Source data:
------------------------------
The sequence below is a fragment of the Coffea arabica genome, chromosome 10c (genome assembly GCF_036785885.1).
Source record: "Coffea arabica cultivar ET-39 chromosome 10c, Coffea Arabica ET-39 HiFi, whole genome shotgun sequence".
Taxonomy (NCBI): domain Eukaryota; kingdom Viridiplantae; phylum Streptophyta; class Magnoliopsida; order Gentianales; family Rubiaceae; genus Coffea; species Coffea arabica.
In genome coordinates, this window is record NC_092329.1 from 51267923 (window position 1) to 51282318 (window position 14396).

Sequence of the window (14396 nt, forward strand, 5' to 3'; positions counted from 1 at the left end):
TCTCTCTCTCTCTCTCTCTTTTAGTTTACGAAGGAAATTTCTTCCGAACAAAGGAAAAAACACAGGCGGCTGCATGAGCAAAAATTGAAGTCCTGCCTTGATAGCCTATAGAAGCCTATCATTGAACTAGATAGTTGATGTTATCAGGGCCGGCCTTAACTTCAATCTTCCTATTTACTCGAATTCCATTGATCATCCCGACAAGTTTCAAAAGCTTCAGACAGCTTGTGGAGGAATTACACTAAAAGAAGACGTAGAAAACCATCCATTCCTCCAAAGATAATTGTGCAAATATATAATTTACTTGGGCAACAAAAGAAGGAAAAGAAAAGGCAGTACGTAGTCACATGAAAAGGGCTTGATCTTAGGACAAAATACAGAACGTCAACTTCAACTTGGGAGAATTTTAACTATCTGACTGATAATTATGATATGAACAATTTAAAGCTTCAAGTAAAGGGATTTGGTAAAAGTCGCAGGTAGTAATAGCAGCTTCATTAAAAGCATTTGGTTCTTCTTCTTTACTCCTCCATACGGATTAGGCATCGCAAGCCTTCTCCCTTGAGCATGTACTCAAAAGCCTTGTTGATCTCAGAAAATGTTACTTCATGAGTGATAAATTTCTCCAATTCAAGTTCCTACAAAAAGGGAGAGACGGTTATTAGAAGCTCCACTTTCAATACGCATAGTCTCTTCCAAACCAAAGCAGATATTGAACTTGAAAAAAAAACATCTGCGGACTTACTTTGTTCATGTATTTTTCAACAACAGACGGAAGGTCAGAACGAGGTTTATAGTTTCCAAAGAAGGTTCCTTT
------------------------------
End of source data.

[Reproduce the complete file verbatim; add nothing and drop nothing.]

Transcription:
The sequence below is a fragment of the Coffea arabica genome, chromosome 10c (genome assembly GCF_036785885.1).
Source record: "Coffea arabica cultivar ET-39 chromosome 10c, Coffea Arabica ET-39 HiFi, whole genome shotgun sequence".
Taxonomy (NCBI): domain Eukaryota; kingdom Viridiplantae; phylum Streptophyta; class Magnoliopsida; order Gentianales; family Rubiaceae; genus Coffea; species Coffea arabica.
In genome coordinates, this window is record NC_092329.1 from 51267923 (window position 1) to 51282318 (window position 14396).

Sequence of the window (14396 nt, forward strand, 5' to 3'; positions counted from 1 at the left end):
TCTCTCTCTCTCTCTCTCTTTTAGTTTACGAAGGAAATTTCTTCCGAACAAAGGAAAAAACACAGGCGGCTGCATGAGCAAAAATTGAAGTCCTGCCTTGATAGCCTATAGAAGCCTATCATTGAACTAGATAGTTGATGTTATCAGGGCCGGCCTTAACTTCAATCTTCCTATTTACTCGAATTCCATTGATCATCCCGACAAGTTTCAAAAGCTTCAGACAGCTTGTGGAGGAATTACACTAAAAGAAGACGTAGAAAACCATCCATTCCTCCAAAGATAATTGTGCAAATATATAATTTACTTGGGCAACAAAAGAAGGAAAAGAAAAGGCAGTACGTAGTCACATGAAAAGGGCTTGATCTTAGGACAAAATACAGAACGTCAACTTCAACTTGGGAGAATTTTAACTATCTGACTGATAATTATGATATGAACAATTTAAAGCTTCAAGTAAAGGGATTTGGTAAAAGTCGCAGGTAGTAATAGCAGCTTCATTAAAAGCATTTGGTTCTTCTTCTTTACTCCTCCATACGGATTAGGCATCGCAAGCCTTCTCCCTTGAGCATGTACTCAAAAGCCTTGTTGATCTCAGAAAATGTTACTTCATGAGTGATAAATTTCTCCAATTCAAGTTCCTACAAAAAGGGAGAGACGGTTATTAGAAGCTCCACTTTCAATACGCATAGTCTCTTCCAAACCAAAGCAGATATTGAACTTGAAAAAAAAACATCTGCGGACTTACTTTGTTCATGTATTTTTCAACAACAGACGGAAGGTCAGAACGAGGTTTATAGTTTCCAAAGAAGGTTCCTTT